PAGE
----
Philosophy: Your final year gives you an even greater choice of modules and students should begin to get a real feel for philosophy at the cutting-edge. Some areas, like ethics and metaphysics, will be familiar to you, but will be studied at a more advanced level; others will be totally new. Modules include Prejudice, Race and Gender; Philosophy of Mathematics; Philosophy of Cognitive Studies; Philosophy of Religion and Global Bio-ethics. You will also in your final year research and write a dissertation with the help of a supervisor who advises you and guides you through the process. 

Why study this course

This programme allows you to bring two disciplines into an exciting and rewarding dialogue, with a huge amount of flexibility allowing you to tailor your course to suit your own interests. Below is a little more information about the Department of Classics and Department of Philosophy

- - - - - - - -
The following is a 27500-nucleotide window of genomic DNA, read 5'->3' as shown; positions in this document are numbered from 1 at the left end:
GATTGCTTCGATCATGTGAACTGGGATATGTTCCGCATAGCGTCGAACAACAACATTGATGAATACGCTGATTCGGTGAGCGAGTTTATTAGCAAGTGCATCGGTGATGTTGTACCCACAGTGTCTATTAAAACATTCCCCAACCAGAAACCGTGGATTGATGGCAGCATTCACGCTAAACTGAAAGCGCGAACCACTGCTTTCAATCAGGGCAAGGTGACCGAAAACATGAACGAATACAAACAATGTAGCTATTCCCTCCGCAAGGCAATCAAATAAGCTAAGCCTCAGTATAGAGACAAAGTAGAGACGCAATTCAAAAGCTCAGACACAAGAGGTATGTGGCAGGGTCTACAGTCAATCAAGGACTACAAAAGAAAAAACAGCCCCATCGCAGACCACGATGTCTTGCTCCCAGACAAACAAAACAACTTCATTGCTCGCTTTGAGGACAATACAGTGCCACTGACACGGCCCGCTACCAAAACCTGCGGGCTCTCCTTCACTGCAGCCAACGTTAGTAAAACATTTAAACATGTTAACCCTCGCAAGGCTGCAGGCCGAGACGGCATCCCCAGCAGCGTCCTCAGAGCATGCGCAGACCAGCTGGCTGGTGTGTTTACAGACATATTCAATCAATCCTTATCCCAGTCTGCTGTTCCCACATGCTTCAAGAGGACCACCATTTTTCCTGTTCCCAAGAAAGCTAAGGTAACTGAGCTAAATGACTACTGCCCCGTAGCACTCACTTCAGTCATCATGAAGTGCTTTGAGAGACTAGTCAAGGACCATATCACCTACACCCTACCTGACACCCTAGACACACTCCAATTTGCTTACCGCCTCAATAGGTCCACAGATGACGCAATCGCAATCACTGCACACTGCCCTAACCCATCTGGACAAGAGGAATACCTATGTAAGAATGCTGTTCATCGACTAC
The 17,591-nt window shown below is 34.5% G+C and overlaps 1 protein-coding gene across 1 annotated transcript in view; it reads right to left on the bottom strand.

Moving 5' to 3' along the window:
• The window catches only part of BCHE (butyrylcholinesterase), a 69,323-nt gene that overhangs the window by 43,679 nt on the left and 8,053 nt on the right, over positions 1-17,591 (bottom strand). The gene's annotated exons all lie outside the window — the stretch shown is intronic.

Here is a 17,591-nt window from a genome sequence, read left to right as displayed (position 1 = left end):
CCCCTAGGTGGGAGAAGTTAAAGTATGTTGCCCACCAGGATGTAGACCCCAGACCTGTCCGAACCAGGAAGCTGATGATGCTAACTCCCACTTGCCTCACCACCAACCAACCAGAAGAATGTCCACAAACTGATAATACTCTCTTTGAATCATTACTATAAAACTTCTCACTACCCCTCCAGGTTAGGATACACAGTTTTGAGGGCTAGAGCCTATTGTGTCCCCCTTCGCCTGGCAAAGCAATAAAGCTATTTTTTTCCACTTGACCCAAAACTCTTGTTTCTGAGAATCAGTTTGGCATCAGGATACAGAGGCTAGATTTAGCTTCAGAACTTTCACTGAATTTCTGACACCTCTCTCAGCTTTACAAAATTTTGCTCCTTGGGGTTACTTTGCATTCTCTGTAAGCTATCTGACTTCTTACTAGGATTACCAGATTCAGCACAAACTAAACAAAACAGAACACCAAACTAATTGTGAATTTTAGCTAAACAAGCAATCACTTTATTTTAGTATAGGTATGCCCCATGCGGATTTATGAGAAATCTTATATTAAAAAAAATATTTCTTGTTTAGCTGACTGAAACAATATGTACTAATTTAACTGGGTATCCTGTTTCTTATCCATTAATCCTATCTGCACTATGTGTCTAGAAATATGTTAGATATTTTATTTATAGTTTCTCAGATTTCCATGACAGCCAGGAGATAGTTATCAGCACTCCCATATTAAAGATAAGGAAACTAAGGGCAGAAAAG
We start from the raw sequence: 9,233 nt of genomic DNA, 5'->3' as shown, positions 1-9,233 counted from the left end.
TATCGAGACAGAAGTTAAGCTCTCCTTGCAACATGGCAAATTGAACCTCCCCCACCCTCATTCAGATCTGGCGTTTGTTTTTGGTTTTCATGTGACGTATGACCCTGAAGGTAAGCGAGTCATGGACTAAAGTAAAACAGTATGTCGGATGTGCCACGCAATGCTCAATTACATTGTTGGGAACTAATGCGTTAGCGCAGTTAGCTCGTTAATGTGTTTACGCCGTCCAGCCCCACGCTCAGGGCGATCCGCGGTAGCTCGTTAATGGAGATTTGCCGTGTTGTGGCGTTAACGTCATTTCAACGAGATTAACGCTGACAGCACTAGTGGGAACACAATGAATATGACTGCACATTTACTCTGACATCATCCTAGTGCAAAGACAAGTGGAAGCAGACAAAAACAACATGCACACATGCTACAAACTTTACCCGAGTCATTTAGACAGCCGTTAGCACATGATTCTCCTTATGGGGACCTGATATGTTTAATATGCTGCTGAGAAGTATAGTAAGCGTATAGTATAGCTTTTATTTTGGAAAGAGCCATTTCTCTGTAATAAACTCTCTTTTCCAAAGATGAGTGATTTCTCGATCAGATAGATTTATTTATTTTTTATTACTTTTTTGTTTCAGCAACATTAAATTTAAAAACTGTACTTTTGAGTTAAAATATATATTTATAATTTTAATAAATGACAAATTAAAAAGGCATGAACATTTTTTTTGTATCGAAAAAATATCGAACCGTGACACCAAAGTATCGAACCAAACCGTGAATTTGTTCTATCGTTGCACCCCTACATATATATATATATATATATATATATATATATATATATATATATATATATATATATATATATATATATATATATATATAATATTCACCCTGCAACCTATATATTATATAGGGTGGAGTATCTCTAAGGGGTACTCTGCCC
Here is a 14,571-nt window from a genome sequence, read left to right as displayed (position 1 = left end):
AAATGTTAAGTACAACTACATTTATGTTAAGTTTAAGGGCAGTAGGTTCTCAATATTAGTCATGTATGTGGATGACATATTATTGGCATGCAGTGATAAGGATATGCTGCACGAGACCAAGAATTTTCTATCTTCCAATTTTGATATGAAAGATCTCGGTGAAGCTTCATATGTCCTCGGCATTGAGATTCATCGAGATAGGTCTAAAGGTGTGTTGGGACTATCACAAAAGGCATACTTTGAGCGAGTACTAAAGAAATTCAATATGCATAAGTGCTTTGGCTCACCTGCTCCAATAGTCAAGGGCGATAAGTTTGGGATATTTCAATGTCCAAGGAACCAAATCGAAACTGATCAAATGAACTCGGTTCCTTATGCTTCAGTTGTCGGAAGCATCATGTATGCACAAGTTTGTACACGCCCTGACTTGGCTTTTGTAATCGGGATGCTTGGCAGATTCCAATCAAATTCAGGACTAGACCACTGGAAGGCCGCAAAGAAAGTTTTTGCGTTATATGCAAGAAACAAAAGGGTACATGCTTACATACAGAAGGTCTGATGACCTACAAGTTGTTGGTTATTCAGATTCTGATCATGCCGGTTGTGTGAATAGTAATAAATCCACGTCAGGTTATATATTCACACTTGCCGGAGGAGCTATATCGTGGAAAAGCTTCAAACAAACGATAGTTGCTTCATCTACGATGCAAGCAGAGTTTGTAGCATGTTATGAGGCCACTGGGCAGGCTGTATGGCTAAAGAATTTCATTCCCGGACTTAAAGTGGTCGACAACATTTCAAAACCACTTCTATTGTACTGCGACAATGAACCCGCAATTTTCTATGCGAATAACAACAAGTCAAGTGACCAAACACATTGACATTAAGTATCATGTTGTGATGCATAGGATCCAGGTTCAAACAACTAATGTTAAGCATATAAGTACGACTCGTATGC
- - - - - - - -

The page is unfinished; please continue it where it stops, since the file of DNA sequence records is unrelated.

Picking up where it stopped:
Classics 

  • Classics, the study of ancient Greece and Rome, provides a true all-round education, encompassing literature and drama, myth, religion and history, as well as philosophy and art. Classical Literature and Civilisation is an innovative degree, and a fascinating subject to study as part of a Joint Honours combination, through which you will encounter the ancient world in all its diversity.
  • Classics is right for you if you are fascinated by ancient cultures, and like reading and thinking for yourself. You don’t need to have done Classics before. If you haven’t studied Latin or Greek, specially designed modules are on offer to help you explore the original texts behind the translations; if you have, we can take you forward from whatever level you have reached. Our distinctive emphasis on using literature, history and archaeology in the study of the ancient world, and the range of expertise available, ensures a wide choice of times, countries and cultures may be studied.